WASHINGTON — The U.S. government has beefed up its investigation into Toyota’s Corolla and Matrix vehicles because of a possible engine defect that might cause them to stall.
The National Highway Traffic Safety Administration said in a statement that it was raising its preliminary evaluation to a more serious scrutiny called an engineering analysis to look into the problems that could cause the engine to stall, not start or to shift gear harshly.
The investigation into the 2005, 2006 and 2007 model year Corolla and Corolla Matrix cars in the U.S. began Aug. 18, NHTSA said.
Toyota spokeswoman Monika Saito in Tokyo confirmed the NHTSA investigation, and said Toyota was cooperating fully but declined to give more details.
Toyota is battling to patch up its reputation after recalling some 10 million vehicles around the world since October last year for a range of defects in floor mats, gas pedals and braking software.
A problem with the Corolla, one of Toyota’s top-selling models, would be a further embarrassment for the world’s top automaker, which long prided itself on impeccable quality controls.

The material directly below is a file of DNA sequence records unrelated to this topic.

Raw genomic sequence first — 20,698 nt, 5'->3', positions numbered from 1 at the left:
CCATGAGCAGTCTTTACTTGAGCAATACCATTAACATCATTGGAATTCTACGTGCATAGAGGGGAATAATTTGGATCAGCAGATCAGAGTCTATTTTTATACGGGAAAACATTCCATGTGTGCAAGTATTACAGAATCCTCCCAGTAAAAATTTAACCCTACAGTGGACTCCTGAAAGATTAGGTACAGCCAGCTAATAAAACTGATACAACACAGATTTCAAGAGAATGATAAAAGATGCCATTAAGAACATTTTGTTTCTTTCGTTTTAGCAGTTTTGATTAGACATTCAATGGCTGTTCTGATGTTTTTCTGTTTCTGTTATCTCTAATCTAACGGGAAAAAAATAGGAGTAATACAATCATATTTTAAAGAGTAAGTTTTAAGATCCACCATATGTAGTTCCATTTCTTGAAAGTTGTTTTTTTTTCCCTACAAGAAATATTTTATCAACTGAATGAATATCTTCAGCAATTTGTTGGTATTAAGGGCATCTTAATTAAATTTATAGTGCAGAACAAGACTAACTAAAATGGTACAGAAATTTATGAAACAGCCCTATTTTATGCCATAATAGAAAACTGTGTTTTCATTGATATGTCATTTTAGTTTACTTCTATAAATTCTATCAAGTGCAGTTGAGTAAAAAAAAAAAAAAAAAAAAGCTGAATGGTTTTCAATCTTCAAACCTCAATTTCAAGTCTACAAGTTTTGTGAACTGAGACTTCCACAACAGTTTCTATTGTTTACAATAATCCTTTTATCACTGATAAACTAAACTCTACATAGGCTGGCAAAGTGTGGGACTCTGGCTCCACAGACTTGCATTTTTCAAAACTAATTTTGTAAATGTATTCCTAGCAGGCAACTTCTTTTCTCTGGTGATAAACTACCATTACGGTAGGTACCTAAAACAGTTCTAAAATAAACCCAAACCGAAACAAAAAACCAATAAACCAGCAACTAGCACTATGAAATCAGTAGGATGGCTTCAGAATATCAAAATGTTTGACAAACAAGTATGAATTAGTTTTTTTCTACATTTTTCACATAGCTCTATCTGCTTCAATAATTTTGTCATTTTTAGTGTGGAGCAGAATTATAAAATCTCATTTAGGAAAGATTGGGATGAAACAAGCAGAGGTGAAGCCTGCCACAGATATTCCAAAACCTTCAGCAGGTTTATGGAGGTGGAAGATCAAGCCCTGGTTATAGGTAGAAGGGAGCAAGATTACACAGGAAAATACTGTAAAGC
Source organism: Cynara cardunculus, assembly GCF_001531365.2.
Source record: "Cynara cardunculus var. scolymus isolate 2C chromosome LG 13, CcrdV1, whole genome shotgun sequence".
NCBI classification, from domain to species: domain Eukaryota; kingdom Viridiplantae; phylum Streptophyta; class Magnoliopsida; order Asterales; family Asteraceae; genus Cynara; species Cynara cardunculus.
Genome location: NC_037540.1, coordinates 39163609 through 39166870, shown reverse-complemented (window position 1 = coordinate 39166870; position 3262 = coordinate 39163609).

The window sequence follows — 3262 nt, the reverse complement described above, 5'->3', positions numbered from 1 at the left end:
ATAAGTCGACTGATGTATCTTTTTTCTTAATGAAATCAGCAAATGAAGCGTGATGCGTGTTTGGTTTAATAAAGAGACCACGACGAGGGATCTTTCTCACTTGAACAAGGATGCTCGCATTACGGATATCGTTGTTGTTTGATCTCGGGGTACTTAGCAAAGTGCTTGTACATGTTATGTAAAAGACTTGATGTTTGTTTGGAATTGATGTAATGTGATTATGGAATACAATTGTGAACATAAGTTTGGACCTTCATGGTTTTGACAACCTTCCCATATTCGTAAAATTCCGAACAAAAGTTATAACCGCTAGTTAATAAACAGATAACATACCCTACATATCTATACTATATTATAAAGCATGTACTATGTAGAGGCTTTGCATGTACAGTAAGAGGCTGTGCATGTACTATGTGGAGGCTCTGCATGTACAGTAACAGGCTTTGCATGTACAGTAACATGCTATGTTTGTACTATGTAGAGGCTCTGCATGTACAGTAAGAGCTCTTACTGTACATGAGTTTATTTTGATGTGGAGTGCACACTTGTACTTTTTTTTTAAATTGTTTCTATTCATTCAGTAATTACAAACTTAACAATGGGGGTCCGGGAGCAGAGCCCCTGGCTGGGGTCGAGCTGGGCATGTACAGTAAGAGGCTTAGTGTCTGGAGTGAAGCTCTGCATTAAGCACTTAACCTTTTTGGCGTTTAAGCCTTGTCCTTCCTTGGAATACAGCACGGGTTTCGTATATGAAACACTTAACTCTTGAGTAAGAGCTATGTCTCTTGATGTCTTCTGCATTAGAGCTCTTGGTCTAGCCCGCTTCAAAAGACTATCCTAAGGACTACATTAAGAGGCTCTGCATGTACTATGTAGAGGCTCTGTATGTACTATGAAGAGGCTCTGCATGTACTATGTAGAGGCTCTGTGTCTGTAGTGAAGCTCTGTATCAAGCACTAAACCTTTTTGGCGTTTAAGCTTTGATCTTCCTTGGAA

Toyota is studying two possible causes for problems in the engine control units, both production defects, related to improper coating applied to circuit boards and a crack in the surface of a glass coating, according to NHTSA.
It is unclear whether a recall will be necessary.
Toyota plans to build the Corolla at its Northeast Mississippi at Blue Springs beginning in the fall of 2011. Toyota has said the plant will have about 2,000 employees once it hits full operation in 2012.
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